Vadim Rizov’s review published on Letterboxd:
Baron Cohen’s method sometimes involves going into people’s spaces, but he’s also prone to constructing situations and seeing if people manifest their worst selves accordingly (or if he can at least freak them out). In one, Borat and his daughter attend a debutante cotillion, thereby inevitably catching middle-aged men saying creepy things—a small “gotcha” before an extended gross-out gag that didn’t land for me. One of the fathers at this event, Will Davis, describes how he got into this situation in an essay: “Our friends had been contacted by a movie company that wanted to film a fictional scene of Southern belles making their debut. The company would pay fathers and daughters $100 apiece, and all we had to do was dress up, dance a little and enjoy free cuisine and drinks at the beautiful antebellum Hay House in downtown Macon.” Davis is, notably, the publisher of the Monroe County Reporter and able to write whatever he wants in his own newspaper, whose values presumably reflect community standards. He concludes: “I have no real problem with Borat getting a laugh at our expense. I find some of his stuff pretty funny. I will laugh a lot harder if we get the last laugh on Nov. 3.” This makes me almost wonder if I’m underestimating Baron Cohen’s guile in getting people to keep digging long after he’s done with production—but, still, five minutes for a gross-out gag and a months-later local op-ed is a lot of low-return effort.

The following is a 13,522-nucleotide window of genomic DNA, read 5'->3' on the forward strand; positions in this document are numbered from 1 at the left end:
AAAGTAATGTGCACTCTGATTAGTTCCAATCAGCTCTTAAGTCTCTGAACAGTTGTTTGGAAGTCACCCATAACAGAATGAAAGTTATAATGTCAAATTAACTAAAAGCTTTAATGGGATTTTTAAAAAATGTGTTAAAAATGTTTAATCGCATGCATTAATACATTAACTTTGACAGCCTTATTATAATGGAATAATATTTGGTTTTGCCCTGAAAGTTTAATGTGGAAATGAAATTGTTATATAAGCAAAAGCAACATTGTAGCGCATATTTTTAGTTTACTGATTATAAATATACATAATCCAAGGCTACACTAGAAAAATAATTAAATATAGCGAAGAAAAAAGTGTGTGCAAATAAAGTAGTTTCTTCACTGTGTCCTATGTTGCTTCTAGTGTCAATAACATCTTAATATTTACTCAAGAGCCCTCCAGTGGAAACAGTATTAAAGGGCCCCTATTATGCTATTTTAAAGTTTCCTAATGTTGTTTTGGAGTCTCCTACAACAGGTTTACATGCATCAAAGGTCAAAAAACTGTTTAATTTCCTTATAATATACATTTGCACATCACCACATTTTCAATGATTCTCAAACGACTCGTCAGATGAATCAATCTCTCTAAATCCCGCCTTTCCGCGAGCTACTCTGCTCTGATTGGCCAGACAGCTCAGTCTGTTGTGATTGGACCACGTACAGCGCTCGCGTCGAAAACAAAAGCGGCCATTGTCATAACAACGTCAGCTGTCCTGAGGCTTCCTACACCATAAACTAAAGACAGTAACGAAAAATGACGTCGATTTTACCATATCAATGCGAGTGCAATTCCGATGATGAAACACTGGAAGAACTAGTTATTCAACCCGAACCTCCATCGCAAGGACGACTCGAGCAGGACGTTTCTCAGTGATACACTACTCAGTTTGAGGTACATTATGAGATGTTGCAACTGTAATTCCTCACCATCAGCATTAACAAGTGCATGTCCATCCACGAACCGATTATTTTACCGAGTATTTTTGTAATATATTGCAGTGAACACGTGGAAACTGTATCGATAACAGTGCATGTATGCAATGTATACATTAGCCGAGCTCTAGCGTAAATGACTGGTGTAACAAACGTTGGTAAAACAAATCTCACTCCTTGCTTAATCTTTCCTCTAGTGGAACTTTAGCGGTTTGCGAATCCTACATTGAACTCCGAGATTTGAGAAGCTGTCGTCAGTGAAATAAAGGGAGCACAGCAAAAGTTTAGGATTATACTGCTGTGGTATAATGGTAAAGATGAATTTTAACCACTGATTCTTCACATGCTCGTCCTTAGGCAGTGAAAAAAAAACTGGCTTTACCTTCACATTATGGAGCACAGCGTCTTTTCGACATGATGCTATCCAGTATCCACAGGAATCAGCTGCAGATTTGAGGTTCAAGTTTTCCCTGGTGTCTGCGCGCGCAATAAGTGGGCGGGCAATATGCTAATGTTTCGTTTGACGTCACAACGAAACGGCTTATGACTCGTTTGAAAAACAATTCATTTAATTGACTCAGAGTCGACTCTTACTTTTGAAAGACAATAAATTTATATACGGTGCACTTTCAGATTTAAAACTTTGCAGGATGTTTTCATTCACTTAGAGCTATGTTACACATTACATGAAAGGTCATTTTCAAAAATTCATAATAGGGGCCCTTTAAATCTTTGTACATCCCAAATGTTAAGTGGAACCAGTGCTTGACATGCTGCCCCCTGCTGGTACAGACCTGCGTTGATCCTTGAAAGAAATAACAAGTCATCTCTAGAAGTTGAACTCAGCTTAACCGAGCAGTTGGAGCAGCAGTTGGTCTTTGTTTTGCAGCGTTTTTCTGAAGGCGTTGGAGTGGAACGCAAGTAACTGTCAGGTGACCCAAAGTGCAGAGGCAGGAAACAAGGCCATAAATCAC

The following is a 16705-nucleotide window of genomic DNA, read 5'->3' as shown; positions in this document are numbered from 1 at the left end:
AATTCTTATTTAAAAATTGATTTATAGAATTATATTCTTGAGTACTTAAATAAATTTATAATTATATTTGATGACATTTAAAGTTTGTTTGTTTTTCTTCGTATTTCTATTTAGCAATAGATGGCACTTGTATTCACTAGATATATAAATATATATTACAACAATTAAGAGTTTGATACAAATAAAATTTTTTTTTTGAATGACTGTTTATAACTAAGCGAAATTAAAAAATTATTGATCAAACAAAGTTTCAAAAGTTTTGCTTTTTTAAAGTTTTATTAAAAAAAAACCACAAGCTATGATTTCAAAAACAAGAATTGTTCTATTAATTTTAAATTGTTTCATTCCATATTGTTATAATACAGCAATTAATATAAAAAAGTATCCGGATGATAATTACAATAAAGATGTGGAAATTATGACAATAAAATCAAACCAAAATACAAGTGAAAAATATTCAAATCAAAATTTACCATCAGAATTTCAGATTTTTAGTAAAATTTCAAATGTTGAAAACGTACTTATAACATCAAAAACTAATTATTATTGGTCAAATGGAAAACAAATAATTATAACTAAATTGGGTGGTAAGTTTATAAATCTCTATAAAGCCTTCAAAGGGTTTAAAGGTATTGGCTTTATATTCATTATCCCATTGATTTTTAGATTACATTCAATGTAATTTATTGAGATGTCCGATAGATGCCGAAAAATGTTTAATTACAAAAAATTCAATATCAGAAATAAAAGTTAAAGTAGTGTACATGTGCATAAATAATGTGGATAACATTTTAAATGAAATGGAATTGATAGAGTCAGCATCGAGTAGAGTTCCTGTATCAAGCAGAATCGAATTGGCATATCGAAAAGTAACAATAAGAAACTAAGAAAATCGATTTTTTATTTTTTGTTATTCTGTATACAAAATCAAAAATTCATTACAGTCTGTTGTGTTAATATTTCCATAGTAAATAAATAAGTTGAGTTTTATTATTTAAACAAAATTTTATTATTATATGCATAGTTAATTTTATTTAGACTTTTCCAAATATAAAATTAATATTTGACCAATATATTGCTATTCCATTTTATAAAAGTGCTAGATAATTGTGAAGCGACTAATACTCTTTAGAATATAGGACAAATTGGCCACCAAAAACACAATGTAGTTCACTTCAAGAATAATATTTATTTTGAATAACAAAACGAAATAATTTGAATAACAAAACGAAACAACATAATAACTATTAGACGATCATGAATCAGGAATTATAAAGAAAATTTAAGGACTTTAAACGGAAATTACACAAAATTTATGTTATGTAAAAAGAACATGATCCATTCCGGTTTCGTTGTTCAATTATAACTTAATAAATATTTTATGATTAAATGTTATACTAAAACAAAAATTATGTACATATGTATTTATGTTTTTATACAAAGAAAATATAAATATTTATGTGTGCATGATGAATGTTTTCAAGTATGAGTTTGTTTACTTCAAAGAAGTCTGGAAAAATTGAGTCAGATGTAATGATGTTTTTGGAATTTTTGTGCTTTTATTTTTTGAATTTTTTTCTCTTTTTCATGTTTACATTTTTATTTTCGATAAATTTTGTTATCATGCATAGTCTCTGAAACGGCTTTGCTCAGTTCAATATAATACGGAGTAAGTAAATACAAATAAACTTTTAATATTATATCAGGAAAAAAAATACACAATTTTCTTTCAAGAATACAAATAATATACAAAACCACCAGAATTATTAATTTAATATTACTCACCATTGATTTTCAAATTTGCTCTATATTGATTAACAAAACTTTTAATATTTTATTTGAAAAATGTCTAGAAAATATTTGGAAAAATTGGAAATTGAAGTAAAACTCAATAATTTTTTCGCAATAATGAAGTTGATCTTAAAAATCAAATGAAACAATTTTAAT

And more here.